“The Susans are a greedy plant, often the first to thrive in scorched, devastated earth.” This line, early in Julia Heaberlin’s novel Black-Eyed Susans, works on more than one level and becomes an underlying motif for the narrative. Tessa Cartwright was raped and left for dead as a teenager among a field of flowering black-eyed Susans. The bones of other long-lost girls surrounded her. In the media coverage of the case, she and the other girls become known as the Black-Eyed Susans. Out of her scorched and devastated life, Tessa has managed to thrive.
The attack itself remains an empty spot scorched in Tessa’s memory. The novel opens years later, when Tessa has a teenage daughter of her own. She is working with an attorney and a forensic scientist to free the man convicted of the crime, who sits on death row awaiting imminent execution. Though she can’t remember the attacker, she has become convinced that her testimony at the trial sent the wrong man to death row. Underlying the race to save the condemned man is the possibility that the real killer is now stalking Tessa.
Two voices tell the story—the first-person voice of the present-day Tessa, and the first-person voice of her earlier self, the young Tessie in the months after the attack. The voices alternate in short chapters of three to five pages, creating a dynamic pace in the complex and gripping narrative. The two narrative voices press against each other, one from the past and one from the present. The tension grinds inevitably toward the final revelation, squeezing out the truth that lurks behind the Black-Eyed Susans.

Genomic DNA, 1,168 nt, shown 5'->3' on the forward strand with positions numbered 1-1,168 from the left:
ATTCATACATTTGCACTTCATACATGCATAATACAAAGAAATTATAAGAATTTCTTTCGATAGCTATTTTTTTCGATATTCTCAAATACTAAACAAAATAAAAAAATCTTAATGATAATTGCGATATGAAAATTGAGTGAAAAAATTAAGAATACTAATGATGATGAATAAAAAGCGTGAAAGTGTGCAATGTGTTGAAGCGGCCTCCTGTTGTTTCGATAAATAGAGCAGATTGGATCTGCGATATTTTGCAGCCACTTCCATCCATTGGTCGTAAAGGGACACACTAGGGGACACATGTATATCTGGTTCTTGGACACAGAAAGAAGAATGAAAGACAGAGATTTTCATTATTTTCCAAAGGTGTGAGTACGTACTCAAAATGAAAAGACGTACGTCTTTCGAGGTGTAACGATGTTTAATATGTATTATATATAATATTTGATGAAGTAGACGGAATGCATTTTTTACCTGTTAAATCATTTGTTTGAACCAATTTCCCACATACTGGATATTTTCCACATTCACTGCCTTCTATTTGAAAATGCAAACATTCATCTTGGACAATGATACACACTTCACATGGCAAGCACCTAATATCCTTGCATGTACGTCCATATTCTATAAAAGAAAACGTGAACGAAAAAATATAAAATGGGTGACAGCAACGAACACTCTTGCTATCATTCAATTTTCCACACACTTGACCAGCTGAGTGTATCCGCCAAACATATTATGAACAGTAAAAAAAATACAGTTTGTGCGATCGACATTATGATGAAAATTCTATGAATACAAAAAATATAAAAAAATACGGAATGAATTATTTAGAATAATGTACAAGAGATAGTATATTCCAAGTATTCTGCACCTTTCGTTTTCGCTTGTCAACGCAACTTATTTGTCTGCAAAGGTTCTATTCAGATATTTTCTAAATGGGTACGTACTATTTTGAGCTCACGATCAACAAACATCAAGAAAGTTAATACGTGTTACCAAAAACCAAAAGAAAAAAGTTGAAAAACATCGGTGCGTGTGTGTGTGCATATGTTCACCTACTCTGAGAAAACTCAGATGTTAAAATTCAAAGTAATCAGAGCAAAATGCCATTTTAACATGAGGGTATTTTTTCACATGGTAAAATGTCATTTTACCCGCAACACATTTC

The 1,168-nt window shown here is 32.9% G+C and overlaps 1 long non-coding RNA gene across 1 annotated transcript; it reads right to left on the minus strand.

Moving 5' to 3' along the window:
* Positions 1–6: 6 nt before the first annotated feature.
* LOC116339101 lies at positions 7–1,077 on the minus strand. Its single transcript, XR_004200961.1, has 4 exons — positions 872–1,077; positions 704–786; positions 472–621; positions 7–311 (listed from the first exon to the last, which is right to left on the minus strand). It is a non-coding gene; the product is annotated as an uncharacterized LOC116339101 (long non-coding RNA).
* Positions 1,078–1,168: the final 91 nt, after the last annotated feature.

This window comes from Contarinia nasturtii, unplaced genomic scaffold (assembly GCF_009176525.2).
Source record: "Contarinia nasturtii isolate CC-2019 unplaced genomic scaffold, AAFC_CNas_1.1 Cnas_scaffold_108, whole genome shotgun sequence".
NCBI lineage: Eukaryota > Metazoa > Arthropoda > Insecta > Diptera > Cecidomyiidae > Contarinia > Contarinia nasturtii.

Tessa’s teenage daughter, the defense lawyer, and the forensic scientist are engaging and well-developed characters and become important pieces in solving the puzzle, as does Tessa’s best friend from childhood, who disappeared years earlier after the trial. And always, the voices of the other Susans in Tessa’s head, the dead girls who encourage, warn, and challenge her.
Some readers may find the resolution of the mystery a bit contrived, maybe a little far-fetched. I did. But that won’t take away from a really good story told very well. As in the case of the Nordic Noir novel Sun and Shadow, by Ake Edwardson, the flaws do not outweigh the strengths. I don’t hesitate to recommend the book.